Hoeven faces primary challenge from political newcomer

Hoeven faces primary challenge from political newcomer

BISMARCK, N.D. (AP) – U.S. Sen. John Hoeven of North Dakota’s quest for a third term in the highly conservative state has not been as smooth as his previous runs, but he is considered a shoo-in Tuesday in the Republican primary.

Hoeven faces Riley Kuntz, an oil worker, and poorly funded political newcomer.

Democrats endorsed Katrina Christenson, an engineering professor at Jamestown University, for the Senate. She faces a largely unknown challenger in Tuesday’s primary, Fargo art and antique dealer Michael Steele.

Hoeven, 65, had a setback at the GOP convention in April when he narrowly won the approval of GOP delegates over the leader of the party’s ultra-conservative wing. Bismarck State Rep. Rick Becker portrayed Hoeven as a spendthrift, governmental politician who had lost touch with his conservative base.

Hoeven countered by touting his involvement in North Dakota’s economic development and pointed out how fiercely he opposes most of President Joe Biden’s policies. Hoeven received a video message of support from former President Donald Trump.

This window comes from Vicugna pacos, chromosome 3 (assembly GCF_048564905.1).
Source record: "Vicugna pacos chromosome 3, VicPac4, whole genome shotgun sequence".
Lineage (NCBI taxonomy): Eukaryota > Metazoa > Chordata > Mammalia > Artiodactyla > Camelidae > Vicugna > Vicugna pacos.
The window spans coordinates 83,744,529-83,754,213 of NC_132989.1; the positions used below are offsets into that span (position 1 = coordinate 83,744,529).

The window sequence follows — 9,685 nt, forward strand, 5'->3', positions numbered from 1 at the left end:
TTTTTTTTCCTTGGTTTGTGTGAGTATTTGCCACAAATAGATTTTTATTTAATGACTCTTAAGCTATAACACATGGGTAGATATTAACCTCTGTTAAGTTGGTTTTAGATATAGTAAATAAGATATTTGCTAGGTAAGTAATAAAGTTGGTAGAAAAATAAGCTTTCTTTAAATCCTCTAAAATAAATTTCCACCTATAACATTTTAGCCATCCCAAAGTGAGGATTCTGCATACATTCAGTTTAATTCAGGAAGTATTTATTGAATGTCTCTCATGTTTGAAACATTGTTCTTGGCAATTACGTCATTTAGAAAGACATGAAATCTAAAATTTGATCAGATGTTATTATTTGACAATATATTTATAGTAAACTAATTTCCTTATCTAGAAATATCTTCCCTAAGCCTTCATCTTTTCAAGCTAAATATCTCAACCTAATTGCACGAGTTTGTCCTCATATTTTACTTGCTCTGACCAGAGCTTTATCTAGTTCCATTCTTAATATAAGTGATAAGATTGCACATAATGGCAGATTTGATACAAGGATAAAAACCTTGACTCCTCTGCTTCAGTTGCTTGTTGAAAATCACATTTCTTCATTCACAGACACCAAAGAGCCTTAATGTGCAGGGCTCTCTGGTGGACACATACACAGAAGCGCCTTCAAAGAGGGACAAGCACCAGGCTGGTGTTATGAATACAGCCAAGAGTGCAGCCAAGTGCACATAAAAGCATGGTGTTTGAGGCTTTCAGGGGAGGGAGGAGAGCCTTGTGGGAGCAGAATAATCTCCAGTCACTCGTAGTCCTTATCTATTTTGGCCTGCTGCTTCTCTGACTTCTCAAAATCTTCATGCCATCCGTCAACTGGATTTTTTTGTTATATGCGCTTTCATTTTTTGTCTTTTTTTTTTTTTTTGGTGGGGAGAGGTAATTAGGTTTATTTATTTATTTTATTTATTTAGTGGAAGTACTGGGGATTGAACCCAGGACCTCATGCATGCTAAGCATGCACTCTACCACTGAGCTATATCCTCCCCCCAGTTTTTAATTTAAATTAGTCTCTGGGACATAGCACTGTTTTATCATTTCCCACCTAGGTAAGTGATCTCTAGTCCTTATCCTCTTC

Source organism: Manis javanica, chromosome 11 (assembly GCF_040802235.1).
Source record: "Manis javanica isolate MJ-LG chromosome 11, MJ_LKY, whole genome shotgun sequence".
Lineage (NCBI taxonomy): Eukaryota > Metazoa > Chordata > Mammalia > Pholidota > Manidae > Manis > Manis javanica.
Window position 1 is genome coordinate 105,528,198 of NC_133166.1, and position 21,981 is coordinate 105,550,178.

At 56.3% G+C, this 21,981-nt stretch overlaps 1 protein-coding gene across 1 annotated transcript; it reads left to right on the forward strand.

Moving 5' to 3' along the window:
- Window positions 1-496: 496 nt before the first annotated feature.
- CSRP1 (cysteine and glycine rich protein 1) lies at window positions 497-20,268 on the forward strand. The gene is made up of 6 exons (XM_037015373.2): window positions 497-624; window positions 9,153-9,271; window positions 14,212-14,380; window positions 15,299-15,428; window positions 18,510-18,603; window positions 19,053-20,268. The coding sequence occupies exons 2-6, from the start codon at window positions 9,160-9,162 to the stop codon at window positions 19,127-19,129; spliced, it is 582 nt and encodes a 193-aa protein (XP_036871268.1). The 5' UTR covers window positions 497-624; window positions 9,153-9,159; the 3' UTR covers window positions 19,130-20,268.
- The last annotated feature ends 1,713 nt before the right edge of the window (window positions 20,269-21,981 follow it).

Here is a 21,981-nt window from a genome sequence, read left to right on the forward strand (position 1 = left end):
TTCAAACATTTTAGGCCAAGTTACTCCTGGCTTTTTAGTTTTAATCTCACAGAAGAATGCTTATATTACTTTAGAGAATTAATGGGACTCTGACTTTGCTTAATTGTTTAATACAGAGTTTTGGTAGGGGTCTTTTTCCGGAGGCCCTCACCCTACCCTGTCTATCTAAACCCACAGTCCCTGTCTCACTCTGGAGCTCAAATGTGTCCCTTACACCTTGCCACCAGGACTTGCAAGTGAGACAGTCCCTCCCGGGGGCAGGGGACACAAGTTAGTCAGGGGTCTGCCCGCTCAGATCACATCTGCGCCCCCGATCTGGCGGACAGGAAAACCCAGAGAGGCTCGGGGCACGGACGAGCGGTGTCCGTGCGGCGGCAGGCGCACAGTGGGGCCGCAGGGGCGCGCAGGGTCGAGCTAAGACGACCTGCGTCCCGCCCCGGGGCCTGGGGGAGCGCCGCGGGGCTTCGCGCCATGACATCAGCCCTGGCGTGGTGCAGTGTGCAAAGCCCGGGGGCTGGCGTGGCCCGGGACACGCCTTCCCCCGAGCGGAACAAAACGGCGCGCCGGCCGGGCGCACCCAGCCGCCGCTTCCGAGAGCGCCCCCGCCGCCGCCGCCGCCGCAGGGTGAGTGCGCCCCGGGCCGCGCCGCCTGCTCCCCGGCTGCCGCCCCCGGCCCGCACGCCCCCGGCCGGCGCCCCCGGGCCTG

Convention endorsements guarantee candidates a place on the June primary election ballot and party support against all challengers.

Also Read: Hoeven faces primary challenge from political newcomer

After Becker promised he wouldn’t run in the primary, Kuntz, 39, decided to challenge Hoeven.

“I’m a big fan of term limits,” said Kuntz, who gathered the 300 signatures needed to put on the primary ballot.

Republican contests for more than two dozen legislative seats may help draw voters to the polls. GOP Gov. Doug Burgum, who won’t be re-elected until 2024, donated more than $1.2 million ahead of Tuesday’s primary, much of it to a political campaign focused on defeating Republican candidates far-right or those who disagree with his spending initiatives. And political goals.

Hoeven, a banker and former Democrat won his last two terms in the Senate with more than 76% of the vote. He switched parties four years before a successful run for governor in 2000. He is the only North Dakota governor to have won three four-year terms. He resigned in December 2010, midway through his third term, after winning his Senate seat.

Hoeven has raised more than $3.2 million for his Senate campaign leading to Tuesday’s primary, the filings show. Kuntz raised less than $5,000.

On the Democratic side, Christenson raised just over $21,000, and Steele raised $2,100, according to Federal Election Commission documents.

Hoeven faces primary challenge from political newcomer

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